OIA is pleased to inform that Dr. Joanna Michel has been awarded a Fulbright Scholarship to study The Role of Cultural Keystone Species in the Wellbeing of Displaced Women and their Families in Medellin, Colombia
Her research focuses on the intense process of internal displacement and rural-to-urban migration experienced during the past fifty years of armed conflict in Colombia. Ninety-three percent (93%) of the displaced population has been relocated to urban centers. As a result, over 70% of the Colombian population currently resides in urban areas. Adaptation to new environments is a multifaceted process and one poorly understood as it relates to culturally important plant species, also known as cultural keystone species, or CKS used for nutritional and medicinal purposes. This Fulbright sponsored research takes place in the city of Medellin; the second largest city in Colombia with a current population of over 2.5 million inhabitants. This a collaborative endeavor between the University of Illinois at Chicago and the Universidad de Antioquia. Research will occur over a four month period and will combine qualitative public health and ethnobotanical field methods to conduct interviews and focus groups with female heads of households living in some of Medellin’s poorest neighborhoods.
The overarching objectives for this research are to:
(1) Explore the role of women in internally displaced urban communities in Medellin, specifically the roles that they play in taking care of their families’ health care needs.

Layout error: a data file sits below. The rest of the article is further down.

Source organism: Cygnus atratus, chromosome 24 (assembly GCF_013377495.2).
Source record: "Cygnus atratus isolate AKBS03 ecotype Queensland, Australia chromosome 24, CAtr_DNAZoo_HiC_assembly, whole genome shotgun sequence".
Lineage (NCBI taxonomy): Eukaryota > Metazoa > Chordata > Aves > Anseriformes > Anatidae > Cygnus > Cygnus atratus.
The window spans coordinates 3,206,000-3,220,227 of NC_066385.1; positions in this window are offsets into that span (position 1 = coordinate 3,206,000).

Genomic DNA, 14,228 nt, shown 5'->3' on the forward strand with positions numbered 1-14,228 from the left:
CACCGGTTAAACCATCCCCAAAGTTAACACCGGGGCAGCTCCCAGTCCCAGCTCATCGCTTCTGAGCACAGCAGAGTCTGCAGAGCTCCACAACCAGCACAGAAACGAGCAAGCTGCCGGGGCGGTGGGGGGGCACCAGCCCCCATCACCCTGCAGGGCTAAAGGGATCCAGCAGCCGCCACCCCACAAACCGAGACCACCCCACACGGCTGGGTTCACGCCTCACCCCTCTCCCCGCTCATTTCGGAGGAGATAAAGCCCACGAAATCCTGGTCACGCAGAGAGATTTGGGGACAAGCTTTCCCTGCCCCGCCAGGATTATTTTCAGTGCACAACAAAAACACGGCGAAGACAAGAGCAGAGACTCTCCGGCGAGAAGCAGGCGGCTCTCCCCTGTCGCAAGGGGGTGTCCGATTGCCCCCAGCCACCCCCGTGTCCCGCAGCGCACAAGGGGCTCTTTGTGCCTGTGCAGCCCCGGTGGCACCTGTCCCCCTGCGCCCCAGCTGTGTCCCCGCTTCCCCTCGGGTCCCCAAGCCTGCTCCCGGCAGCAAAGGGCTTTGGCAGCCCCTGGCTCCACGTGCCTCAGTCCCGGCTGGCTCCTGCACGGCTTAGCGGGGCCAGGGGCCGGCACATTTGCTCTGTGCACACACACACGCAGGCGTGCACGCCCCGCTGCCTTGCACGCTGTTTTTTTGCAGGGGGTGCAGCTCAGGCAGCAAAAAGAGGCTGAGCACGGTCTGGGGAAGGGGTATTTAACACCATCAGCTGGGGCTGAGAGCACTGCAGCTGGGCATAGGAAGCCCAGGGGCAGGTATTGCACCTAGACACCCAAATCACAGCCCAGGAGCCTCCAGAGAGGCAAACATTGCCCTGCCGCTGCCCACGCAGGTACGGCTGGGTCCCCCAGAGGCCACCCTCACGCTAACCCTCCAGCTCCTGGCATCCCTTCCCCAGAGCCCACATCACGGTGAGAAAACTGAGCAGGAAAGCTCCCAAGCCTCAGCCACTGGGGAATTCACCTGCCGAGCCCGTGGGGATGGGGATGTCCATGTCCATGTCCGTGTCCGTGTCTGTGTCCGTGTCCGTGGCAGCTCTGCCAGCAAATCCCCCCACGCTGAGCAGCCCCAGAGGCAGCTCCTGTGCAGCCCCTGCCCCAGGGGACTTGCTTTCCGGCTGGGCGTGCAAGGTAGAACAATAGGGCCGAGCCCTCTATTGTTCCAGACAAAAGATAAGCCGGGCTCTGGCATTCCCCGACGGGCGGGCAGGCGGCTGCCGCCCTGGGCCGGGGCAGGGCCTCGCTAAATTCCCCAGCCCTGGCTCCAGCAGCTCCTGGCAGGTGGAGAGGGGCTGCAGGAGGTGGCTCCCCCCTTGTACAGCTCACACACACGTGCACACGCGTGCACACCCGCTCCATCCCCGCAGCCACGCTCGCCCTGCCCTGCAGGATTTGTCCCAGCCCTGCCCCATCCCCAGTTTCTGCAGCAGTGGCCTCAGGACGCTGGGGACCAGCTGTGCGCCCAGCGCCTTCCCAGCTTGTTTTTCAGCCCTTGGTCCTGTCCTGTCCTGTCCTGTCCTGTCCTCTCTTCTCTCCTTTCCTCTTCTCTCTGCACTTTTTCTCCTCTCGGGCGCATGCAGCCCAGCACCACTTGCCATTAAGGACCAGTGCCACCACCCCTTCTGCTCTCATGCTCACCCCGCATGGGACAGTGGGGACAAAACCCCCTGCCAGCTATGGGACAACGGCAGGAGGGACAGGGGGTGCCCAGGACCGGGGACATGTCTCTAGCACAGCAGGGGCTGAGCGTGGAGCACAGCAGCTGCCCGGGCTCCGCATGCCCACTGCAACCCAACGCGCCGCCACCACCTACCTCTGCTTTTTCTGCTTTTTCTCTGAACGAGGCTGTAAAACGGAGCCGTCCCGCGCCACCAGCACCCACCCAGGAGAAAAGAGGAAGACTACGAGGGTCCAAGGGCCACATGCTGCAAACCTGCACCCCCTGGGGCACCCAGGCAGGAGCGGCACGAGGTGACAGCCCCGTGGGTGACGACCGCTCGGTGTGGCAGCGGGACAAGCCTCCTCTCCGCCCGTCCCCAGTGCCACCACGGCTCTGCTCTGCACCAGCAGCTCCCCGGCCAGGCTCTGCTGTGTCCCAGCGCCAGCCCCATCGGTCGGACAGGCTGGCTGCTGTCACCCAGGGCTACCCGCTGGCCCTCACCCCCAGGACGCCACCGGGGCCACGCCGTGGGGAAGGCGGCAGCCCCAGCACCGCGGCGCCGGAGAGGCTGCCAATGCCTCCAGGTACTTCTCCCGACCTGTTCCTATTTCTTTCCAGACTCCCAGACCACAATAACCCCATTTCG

(2) Document and identify culturally important plants, or cultural keystone species- CKS, mentioned by women to take care of themselves and their families.
(3) Understand the effects of urban relocation on access and utilization of CKS.
(4) Evaluate the impact of urban gardens on women’s overall wellbeing and sense of place, as well as related changes to diet and plant-based medical practices .
The movement of refugees and internally displaced populations into urban areas continues to escalate across the globe. This study will contribute new information about the unique cultural beliefs and health needs of rural-to-urban displaced women and children in Colombia, and the role of culturally important plants and community gardens in improving their health and wellbeing. Such information can be used to inform public and private public health agencies about the needs of displaced populations, and promote the inclusion of female heads of households in community health programming and the formation of sustainable urban communities.
See below for a gallery of images provided by Dr. Michel.